Scotland’s Celebrity Chef
Tony Singh MBE
Scotland’s Celebrity Chef
Tony Singh MBE Scotland’s Celebrity Chef
That the 2008 meltdown, which brought peril to the world economy, also triggered the downfall of Oloroso is what I could gather from Tony’s conversation. ‘Damn, they canceled all those credit cards of the corporate honchos overnight,’ said Tony in his studded Lothian accent. This economic slide suddenly saw the dining guest list drop and the tumble kept getting bigger, till Oloroso was no longer financially viable. ‘We bought out our investors in 2005 and in hindsight that’s the time I should have sold Oloroso,’ says Tony. ‘But it’s very difficult to let go of something that you have created with so much passion and love,’ he adds, reminiscing. ‘I was very proud of what I had created,’ he says, even though his other project, Tony’s Table bistro in Edinburgh’s New Town after running into financial problems years had shut down two years ago.
Tony tried his best to hold on to Oloroso, but thanks to the meltdown the world no longer saw dining out as normal. They saw dining at Oloroso as a luxury as it was top end. In a desperate attempt to save it Tony even requested one of his friends, Chris Potts to help him run the business. They tried to hold on to Oloroso, but eventually Tony had to part ways with his dream creation in 2013.
As every adversity also presents an opportunity, Tony was lucky to get one alongside his roller coaster ride. His reputation as one of the great Scottish chefs had reached far and wide and he had started getting media attention. The difficult phase had also convinced him that fine dining was not the area he would get into. He was convinced that punters were no longer looking for Michelin starred top-end cuisine but food that was fun, top quality, delicious, and captured the dynamic vibe of the area.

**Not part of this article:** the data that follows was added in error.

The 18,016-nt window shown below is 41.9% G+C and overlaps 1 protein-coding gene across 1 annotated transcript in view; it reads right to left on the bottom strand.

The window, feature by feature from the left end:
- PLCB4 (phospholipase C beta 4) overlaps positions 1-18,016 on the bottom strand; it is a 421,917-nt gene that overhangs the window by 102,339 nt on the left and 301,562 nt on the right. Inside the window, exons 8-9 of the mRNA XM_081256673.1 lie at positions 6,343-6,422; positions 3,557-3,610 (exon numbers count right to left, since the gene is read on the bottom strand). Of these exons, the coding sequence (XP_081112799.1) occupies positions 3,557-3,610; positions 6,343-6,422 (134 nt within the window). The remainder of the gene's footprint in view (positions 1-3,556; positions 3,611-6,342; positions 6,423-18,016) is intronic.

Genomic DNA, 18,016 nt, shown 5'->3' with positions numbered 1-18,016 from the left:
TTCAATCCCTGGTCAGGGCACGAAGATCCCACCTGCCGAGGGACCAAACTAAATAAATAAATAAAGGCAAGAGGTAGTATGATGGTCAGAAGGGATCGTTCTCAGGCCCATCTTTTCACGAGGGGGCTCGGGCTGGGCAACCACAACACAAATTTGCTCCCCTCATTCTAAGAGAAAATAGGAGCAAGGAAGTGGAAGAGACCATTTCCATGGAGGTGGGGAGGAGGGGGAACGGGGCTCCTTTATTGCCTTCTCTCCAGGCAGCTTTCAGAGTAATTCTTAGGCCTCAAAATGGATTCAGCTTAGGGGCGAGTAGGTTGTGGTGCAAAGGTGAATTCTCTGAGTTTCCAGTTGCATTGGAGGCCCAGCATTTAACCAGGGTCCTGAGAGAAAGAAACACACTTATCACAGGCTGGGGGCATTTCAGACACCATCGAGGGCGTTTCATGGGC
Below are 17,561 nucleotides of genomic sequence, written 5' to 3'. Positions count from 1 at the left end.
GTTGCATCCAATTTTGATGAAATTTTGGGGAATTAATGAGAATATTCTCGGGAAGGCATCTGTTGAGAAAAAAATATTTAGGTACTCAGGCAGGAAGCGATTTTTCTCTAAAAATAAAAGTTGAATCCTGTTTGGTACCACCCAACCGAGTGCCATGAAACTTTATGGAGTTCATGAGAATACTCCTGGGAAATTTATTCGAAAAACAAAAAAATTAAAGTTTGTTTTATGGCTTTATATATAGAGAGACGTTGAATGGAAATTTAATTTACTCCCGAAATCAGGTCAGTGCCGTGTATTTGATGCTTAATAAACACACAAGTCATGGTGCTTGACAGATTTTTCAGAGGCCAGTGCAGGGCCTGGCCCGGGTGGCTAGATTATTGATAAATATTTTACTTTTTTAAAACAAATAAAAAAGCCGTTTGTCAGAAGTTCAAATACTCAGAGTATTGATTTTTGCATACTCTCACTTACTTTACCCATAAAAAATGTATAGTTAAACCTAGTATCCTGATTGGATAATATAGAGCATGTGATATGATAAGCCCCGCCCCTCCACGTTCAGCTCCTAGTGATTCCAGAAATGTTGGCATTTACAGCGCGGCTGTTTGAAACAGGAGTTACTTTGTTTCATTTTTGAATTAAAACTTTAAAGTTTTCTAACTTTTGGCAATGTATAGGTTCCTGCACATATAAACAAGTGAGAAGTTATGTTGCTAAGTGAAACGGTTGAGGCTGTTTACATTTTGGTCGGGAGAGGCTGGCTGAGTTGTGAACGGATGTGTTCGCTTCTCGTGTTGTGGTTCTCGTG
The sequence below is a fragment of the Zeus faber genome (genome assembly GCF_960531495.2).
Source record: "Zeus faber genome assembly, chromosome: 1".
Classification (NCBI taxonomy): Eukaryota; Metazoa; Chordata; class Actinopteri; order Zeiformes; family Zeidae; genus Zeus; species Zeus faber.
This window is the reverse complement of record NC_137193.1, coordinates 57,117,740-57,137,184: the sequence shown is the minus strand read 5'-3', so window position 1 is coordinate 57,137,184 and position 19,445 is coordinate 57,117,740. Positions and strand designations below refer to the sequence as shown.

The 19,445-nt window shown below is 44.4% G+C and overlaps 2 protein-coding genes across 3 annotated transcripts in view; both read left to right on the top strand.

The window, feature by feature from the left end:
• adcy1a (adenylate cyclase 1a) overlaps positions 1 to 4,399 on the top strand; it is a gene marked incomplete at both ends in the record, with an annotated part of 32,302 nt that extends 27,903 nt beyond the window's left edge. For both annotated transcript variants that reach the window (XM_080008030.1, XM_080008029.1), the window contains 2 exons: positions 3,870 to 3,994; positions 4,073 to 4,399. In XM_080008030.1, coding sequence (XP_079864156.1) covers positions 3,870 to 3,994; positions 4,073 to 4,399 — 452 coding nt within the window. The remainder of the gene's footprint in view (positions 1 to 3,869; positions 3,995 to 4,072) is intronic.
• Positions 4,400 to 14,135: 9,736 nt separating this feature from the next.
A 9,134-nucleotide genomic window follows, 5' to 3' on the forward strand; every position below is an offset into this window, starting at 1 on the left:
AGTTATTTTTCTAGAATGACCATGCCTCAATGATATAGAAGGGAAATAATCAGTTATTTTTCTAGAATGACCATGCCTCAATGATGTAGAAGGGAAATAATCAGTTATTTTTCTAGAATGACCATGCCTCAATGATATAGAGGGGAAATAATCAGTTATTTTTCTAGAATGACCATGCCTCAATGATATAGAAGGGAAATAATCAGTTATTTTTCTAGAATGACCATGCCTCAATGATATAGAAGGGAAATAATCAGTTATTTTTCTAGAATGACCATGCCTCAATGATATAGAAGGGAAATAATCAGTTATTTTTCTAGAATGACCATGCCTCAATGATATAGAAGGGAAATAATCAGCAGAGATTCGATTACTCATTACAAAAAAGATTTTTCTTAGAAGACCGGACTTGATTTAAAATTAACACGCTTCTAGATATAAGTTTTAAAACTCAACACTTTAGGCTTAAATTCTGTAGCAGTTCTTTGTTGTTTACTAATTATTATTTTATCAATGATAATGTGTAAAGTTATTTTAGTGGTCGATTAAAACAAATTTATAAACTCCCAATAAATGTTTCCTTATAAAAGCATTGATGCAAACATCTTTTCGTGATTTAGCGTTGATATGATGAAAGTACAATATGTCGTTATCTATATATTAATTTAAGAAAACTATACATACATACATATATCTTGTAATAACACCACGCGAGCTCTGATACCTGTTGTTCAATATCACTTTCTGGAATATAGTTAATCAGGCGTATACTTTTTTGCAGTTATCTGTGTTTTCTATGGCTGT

During this phase, several television channels approached Tony for food talk shows and documentaries. The massive break that would give him big time international acclaim came in 2015 when he teamed up with Cyrus Todiwala, another renowned London-based Parsi chef.
His new career soon acquired the title linked to his passion for spices. Along with Chef Cyrus Todiwala, Tony embarked on a journey of spreading their message of Indian spices via television. Titled, ‘The Incredible Spicemen’ this half an hour show on BBC One, which was telecast in many countries, became their flagship programme as both of them traveled the length and breadth of Britain, finding the best ingredients and then cooking and spiking them with Indian spice twisters.
‘The concept of spice in the UK is that it is hot but very few realize that saffron, cardamom, turmeric are allspice that adds flavor and character to food.’ Though the programme received mixed reviews, as some thought it wasn’t as comical as the duo tried to make it while cooking, no reviewer ever questioned the cooking skill and reputation of Tony Singh. Dressed in the traditional Scottish kilt at times, the Scottish chef was a rising star in spite of some more failed attempts at opening restaurants, including one in a village close to Edinburgh. This was also the time when Tony Singh made up his mind that he would not open up another restaurant ever, but collaborate with pop-ups or lend his name to existing business entities, which he did in Glasgow, Jersey, Aberdeen, Edinburgh, etc. He would lend them his mastery of bringing food alive and give people great dining experience.
Business failures notwithstanding, the media publicity and food journalism were working well for him as he soon traveled to India in 2015 to cook with the Patiala Royals in Delhi. This was part of another BBC programme that focused on Tony Singh rediscovering his heritage. He went to Amritsar and visited the house his family had lived in when they had come from Pakistan, post partition. ‘I wish the social media and this publicity had happened when I was opening restaurants.Things would have been different,’ says Tony Singh.
‘But then everything happens with time and things don’t always happen the way we wish,’ I said, as it was time to head out.
In the evening I went to Oloroso and I smiled as I sat sipping my Laphroaig. I raised a toast to Tony Singh in his absence, thinking about the Sardar who has spiced up global cuisines many a notch.